I'm a sucker for business cards. Good, ole' fashion, made-of-paper, fit-in-your-wallet, lose-in-your-desk-drawer business cards. Don't make it an odd size or a unique shape. Don't digitize it or virtual-ize it. Just give me a nice, heavy, 3.5 by 2 piece of paper with your information on it, and I'm a happy camper. Some people become too obsessed with "thinking out side of the box," but there are times when there is nothing wrong with the box and the true creative challenge is to think of something fresh that fits in it. One such idea has become a bit of a trend, and I love it. What is this novelty? Why, utilizing the backside of business cards, of course.
If you're like me you send and/or receive 100 e-mails a day. And that's the ones that don't get filtered or deleted. My e-mail comes to my computer (which is always right in front of me). My e-mail comes to my phone (which is always right beside me). I love g-mail's use of conversations, searches, threads and documentations. Having an easily accessible archive of what I said and what was said to me has saved my butt a number of times. I can't image life with out e-mail. But, the day will come when e-mail is outdated. I think it's coming sooner rather than later.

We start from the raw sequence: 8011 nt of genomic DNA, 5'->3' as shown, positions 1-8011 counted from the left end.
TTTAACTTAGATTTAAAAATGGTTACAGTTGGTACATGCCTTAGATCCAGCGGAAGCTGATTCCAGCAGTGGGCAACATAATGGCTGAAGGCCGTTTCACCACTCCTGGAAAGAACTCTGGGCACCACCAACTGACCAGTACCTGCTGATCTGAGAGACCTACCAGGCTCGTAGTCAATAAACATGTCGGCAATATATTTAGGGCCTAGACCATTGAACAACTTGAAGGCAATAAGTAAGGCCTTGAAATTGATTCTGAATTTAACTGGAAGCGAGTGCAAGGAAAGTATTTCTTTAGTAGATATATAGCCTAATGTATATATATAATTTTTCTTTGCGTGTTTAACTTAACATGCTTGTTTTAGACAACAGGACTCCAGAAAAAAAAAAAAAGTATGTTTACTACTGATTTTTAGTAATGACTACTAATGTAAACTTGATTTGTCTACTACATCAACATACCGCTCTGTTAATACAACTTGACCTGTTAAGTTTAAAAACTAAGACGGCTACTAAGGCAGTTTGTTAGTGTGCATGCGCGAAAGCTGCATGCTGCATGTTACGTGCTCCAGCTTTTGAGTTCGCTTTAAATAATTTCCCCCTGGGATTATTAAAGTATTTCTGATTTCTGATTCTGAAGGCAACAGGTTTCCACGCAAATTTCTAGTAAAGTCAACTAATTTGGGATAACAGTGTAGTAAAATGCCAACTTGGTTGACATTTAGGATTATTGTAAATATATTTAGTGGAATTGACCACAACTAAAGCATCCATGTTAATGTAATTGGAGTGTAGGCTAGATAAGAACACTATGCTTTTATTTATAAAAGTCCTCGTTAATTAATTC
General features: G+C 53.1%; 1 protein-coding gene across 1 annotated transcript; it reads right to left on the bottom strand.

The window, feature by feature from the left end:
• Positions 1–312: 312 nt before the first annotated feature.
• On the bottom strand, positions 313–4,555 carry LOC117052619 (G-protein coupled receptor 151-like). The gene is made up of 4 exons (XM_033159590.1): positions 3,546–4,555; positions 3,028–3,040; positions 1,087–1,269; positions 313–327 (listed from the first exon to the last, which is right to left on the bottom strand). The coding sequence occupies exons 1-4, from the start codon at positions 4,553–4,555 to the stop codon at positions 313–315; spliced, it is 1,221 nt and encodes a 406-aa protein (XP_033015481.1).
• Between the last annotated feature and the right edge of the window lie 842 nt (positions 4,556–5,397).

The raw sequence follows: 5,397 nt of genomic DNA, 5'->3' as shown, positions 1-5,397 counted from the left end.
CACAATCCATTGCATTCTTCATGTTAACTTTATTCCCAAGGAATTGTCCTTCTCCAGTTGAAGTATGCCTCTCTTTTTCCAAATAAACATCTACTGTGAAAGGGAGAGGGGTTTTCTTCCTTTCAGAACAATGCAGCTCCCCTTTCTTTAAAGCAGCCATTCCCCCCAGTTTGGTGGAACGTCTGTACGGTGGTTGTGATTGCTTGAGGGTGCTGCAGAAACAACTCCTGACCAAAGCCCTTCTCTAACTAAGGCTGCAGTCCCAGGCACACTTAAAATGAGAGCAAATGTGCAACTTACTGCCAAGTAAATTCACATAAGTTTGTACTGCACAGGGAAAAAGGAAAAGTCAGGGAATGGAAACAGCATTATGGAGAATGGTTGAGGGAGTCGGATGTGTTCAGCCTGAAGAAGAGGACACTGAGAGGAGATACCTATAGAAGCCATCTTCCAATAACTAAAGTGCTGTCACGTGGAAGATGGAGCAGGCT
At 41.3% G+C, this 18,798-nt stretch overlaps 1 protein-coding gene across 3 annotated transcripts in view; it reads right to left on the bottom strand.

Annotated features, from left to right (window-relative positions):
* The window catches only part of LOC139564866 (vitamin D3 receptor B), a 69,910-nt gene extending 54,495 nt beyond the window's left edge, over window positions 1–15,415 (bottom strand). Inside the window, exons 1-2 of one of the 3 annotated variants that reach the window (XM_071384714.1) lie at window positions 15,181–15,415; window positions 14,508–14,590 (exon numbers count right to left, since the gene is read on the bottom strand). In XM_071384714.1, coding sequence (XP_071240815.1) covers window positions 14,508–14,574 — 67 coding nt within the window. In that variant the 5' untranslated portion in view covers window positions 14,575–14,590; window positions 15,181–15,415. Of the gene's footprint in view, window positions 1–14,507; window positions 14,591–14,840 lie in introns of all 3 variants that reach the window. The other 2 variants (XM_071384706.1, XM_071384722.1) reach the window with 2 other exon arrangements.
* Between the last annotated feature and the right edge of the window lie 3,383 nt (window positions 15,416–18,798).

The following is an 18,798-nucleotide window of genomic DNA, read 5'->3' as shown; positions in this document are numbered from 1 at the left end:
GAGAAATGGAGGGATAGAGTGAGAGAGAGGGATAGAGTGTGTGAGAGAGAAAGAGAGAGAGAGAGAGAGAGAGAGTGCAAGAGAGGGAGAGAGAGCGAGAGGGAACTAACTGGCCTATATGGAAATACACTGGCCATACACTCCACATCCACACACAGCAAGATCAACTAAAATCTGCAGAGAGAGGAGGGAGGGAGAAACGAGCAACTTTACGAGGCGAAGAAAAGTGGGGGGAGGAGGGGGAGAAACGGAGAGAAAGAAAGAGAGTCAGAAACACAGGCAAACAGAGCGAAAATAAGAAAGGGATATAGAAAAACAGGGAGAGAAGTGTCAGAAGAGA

The Good; The Bad, and the Logical
Whether it's in the file you just created, the url you're looking at right now or your favorite 30 Rock character, "dots" are popping up everywhere. They are the new trend. (OK, so they are only relatively new, but they are definitely trendy.) No longer does the "dot" indicate punctuation or abbreviations, the "dot" is a way of making a statement and being digital. As with most trends there are ways to use it, and ways to not. As with all trends there is a time when it's no longer trendy. (I remember the first time I heard Dan Rather say "cool." Hhuuuu.) So, how do you know when to use the "dot" to your advantage and when it will just get in the way? I'll give three examples that should help us understand the Good, the Bad and the Logical of the "dot" Trend.